I became concerned when certain Bible stories weren't preached the way I remembered. I left quietly. The ex-boyfriend, one of the leaders in the group, came in to the grocery store, buying soda and hamburger patties for one of the endless parking lot barbecues. He asked me why I wasn't coming anymore. When I told him, he yelled at me in the middle of the parking lot as I stood in my unflattering uniform and sensible shoes, tears in my eyes.
Freshman year, I took voice lessons from our worship leader's wife in exchange for babysitting. She was the first person to tell me that I had a pretty voice. She told me that I was an alto, and that I shouldn't try to sound like the sopranos. She gave me hope.
At the beginning of the year, I auditioned for the youth group worship team and made the cut. I had a book full of songs, I had to come early to practice and set up, I was part of the elite group who led everyone else into intimacy with God.
The team leader was young, only a high school junior. He was disorganized, his idea of a schedule was first-come first-served. This did not work out well.
For a few weeks, all of the singers would show up at once. We would all sing, or we would graciously allow one of the others to have her moment. I never knew if I would be in front of everyone, or at my post in my corner.
One week, I was late. I'd had a doctor's appointment and had to have a tetanus shot. It was not a good day. I'd brought my dinner with me, since I hadn't had time to eat. A tupperware of macaroni and cheese.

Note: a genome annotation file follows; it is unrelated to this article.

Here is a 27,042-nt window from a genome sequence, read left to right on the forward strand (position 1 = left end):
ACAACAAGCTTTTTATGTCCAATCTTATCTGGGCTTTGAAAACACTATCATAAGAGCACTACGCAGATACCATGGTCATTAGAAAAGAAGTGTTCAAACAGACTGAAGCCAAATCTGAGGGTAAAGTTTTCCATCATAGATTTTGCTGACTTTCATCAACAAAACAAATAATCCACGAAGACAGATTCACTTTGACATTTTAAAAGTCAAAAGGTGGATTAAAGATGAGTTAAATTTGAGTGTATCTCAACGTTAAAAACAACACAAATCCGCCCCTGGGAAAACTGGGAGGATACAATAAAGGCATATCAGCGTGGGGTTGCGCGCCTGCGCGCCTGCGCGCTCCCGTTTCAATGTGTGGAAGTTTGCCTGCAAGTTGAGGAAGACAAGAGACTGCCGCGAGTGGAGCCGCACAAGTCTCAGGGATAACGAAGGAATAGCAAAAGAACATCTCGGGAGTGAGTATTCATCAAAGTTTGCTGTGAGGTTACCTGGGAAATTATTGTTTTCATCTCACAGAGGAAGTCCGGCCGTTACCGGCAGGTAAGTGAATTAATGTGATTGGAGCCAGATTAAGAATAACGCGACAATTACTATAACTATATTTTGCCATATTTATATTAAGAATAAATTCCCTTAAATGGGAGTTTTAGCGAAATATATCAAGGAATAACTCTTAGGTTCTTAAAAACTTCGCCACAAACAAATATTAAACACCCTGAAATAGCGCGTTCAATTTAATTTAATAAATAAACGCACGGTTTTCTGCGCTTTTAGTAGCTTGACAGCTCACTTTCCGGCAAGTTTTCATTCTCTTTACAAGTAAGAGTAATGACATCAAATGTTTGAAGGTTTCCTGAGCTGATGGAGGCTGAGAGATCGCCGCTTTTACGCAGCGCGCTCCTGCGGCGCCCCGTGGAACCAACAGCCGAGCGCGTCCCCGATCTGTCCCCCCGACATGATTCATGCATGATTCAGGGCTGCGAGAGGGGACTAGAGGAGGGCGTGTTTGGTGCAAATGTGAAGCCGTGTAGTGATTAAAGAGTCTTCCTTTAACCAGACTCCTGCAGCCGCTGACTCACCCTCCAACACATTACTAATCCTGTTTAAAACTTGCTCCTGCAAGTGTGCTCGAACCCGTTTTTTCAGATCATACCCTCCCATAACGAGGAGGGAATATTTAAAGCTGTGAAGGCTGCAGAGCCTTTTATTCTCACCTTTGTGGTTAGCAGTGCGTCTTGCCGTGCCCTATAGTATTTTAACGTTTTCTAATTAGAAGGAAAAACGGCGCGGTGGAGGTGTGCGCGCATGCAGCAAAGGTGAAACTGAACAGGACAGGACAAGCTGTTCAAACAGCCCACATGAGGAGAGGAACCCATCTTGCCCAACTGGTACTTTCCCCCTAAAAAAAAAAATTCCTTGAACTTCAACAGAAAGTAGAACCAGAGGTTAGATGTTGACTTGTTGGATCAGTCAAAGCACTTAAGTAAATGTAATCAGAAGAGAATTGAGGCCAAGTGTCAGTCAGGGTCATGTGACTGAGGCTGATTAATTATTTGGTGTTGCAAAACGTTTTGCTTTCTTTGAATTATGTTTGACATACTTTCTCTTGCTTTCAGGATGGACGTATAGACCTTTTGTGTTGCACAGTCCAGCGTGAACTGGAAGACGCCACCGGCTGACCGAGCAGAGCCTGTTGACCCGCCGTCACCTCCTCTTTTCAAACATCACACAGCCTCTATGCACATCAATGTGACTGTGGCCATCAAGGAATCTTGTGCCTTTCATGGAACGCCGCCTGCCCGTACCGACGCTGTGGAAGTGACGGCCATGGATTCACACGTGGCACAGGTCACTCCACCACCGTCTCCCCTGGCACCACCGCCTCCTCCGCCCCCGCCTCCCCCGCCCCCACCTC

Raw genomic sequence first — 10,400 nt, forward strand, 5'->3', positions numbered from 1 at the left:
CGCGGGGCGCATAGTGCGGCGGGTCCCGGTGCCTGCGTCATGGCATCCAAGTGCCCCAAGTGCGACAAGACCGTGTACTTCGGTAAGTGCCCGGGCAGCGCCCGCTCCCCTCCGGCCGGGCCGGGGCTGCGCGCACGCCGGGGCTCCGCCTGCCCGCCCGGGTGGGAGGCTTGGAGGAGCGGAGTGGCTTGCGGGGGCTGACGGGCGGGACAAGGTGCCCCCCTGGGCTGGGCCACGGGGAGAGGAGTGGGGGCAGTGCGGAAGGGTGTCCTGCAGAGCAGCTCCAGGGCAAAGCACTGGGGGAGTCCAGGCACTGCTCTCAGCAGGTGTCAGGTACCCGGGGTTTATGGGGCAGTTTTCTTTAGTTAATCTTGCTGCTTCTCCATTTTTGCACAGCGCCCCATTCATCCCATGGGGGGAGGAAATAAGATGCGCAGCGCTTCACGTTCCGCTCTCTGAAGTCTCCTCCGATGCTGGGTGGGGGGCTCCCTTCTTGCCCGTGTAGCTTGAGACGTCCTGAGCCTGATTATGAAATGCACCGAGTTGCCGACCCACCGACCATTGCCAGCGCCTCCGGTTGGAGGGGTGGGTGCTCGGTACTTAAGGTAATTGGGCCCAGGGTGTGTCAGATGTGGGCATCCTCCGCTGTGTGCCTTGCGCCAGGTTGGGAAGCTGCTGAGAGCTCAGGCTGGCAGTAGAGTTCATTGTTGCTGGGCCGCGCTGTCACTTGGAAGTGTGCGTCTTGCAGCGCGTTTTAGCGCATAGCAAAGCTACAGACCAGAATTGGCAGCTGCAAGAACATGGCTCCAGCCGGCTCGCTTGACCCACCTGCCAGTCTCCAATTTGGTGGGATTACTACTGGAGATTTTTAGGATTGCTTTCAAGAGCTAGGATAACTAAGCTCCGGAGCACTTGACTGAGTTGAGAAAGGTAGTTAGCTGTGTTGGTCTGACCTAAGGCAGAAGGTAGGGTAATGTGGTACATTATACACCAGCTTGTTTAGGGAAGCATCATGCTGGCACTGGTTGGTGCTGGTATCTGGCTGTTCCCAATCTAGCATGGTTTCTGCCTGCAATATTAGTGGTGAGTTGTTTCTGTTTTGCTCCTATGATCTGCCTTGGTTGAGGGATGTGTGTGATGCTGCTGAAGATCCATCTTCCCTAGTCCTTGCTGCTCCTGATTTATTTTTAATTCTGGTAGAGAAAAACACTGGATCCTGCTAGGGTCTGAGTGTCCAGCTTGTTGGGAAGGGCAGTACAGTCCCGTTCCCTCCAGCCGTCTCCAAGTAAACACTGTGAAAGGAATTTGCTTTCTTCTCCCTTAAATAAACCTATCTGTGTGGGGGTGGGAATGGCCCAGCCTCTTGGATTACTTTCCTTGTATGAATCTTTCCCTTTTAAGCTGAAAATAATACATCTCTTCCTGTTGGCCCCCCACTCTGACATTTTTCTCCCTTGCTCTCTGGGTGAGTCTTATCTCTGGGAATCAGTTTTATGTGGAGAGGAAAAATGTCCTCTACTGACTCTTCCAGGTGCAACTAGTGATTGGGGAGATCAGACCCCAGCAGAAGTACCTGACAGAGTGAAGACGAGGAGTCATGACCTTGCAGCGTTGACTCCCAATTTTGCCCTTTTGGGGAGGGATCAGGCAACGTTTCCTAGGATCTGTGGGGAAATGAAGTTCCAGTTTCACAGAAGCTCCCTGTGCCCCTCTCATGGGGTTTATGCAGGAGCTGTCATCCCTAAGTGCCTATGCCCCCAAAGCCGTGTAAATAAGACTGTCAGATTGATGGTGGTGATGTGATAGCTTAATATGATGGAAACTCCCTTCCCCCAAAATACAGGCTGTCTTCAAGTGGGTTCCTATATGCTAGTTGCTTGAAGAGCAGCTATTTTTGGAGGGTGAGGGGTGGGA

The leader took me into a room, away from the others. He told me that my voice was distracting, that I had been late, that I couldn't be on the worship team anymore. I began to cry passionately, because my arm hurt and my heart was breaking. The team didn't need me. The team didn't want me. He prayed loudly while I sobbed, asking God to do great things in our youth group. Later, he brought me my macaroni and cheese.
My voice teacher was livid when she heard. Her husband, the worship pastor, told me that I could sing on his team, that my voice wasn't distracting. Though I believed him, since he'd heard it echoing through his house so often, it was a long time before I would sing in front of anyone again.
“Therefore, behold, I will allure her, Bring her into the wilderness And speak kindly to her. Then I will give her her vineyards from there, And the valley of Achor as a door of hope. And she will sing there as in the days of her youth, As in the day when she came up from the land of Egypt."
I have written about some of my wildernesses before. The first one was just after all of this. I had forgotten who I was, caught up in trying to belong, and I was so lonely. Instead of allowing me to retreat to a forgotten corner of the room, the Lord drew me out the door so that He could begin to heal me.
I had come too close to the fire and it sizzled against my flesh, searing my vocal cords. I had covered myself in kerosene and run toward the blaze.
Like Addie's, my story isn't over, but it is part of me. I am me because of these things. It is good to pull them into the light.
I wrote a bit about being a Jesus Girl as part of my Single Minded Mondays series not long ago. You can read it here, if you like.
Whether you have a story to tell, or not, I hope you'll read some of the others over at Addie's on the 15th.